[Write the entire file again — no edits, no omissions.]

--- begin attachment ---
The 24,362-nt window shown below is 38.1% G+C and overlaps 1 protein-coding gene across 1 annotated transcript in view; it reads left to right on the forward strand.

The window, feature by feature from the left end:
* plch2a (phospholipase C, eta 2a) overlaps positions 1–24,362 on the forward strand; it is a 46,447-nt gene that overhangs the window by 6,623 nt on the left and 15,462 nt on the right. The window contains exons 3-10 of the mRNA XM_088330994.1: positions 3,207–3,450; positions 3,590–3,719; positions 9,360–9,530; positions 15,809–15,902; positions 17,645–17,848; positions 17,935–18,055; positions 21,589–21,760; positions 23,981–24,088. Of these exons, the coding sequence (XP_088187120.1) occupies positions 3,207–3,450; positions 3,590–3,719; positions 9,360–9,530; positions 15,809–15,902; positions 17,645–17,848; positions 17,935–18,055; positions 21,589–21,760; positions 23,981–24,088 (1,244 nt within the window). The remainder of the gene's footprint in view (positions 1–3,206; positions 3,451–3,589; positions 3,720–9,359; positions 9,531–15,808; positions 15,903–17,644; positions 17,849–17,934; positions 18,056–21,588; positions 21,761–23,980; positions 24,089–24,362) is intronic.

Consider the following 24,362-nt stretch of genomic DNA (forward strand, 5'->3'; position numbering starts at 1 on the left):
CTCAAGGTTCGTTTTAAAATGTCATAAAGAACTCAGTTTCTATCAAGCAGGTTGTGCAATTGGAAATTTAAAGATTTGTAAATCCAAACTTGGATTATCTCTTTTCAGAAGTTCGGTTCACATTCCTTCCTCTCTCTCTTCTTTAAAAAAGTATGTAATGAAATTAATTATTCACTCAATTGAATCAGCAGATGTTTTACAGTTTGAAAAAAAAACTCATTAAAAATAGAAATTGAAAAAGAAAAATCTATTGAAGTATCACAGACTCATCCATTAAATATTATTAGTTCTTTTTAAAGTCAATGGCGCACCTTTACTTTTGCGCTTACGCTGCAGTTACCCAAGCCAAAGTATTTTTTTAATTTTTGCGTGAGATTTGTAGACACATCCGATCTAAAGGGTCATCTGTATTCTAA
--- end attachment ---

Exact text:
The 24,362-nt window shown below is 38.1% G+C and overlaps 1 protein-coding gene across 1 annotated transcript in view; it reads left to right on the forward strand.

The window, feature by feature from the left end:
* plch2a (phospholipase C, eta 2a) overlaps positions 1–24,362 on the forward strand; it is a 46,447-nt gene that overhangs the window by 6,623 nt on the left and 15,462 nt on the right. The window contains exons 3-10 of the mRNA XM_088330994.1: positions 3,207–3,450; positions 3,590–3,719; positions 9,360–9,530; positions 15,809–15,902; positions 17,645–17,848; positions 17,935–18,055; positions 21,589–21,760; positions 23,981–24,088. Of these exons, the coding sequence (XP_088187120.1) occupies positions 3,207–3,450; positions 3,590–3,719; positions 9,360–9,530; positions 15,809–15,902; positions 17,645–17,848; positions 17,935–18,055; positions 21,589–21,760; positions 23,981–24,088 (1,244 nt within the window). The remainder of the gene's footprint in view (positions 1–3,206; positions 3,451–3,589; positions 3,720–9,359; positions 9,531–15,808; positions 15,903–17,644; positions 17,849–17,934; positions 18,056–21,588; positions 21,761–23,980; positions 24,089–24,362) is intronic.

Consider the following 24,362-nt stretch of genomic DNA (forward strand, 5'->3'; position numbering starts at 1 on the left):
CTCAAGGTTCGTTTTAAAATGTCATAAAGAACTCAGTTTCTATCAAGCAGGTTGTGCAATTGGAAATTTAAAGATTTGTAAATCCAAACTTGGATTATCTCTTTTCAGAAGTTCGGTTCACATTCCTTCCTCTCTCTCTTCTTTAAAAAAGTATGTAATGAAATTAATTATTCACTCAATTGAATCAGCAGATGTTTTACAGTTTGAAAAAAAAACTCATTAAAAATAGAAATTGAAAAAGAAAAATCTATTGAAGTATCACAGACTCATCCATTAAATATTATTAGTTCTTTTTAAAGTCAATGGCGCACCTTTACTTTTGCGCTTACGCTGCAGTTACCCAAGCCAAAGTATTTTTTTAATTTTTGCGTGAGATTTGTAGACACATCCGATCTAAAGGGTCATCTGTATTCTAA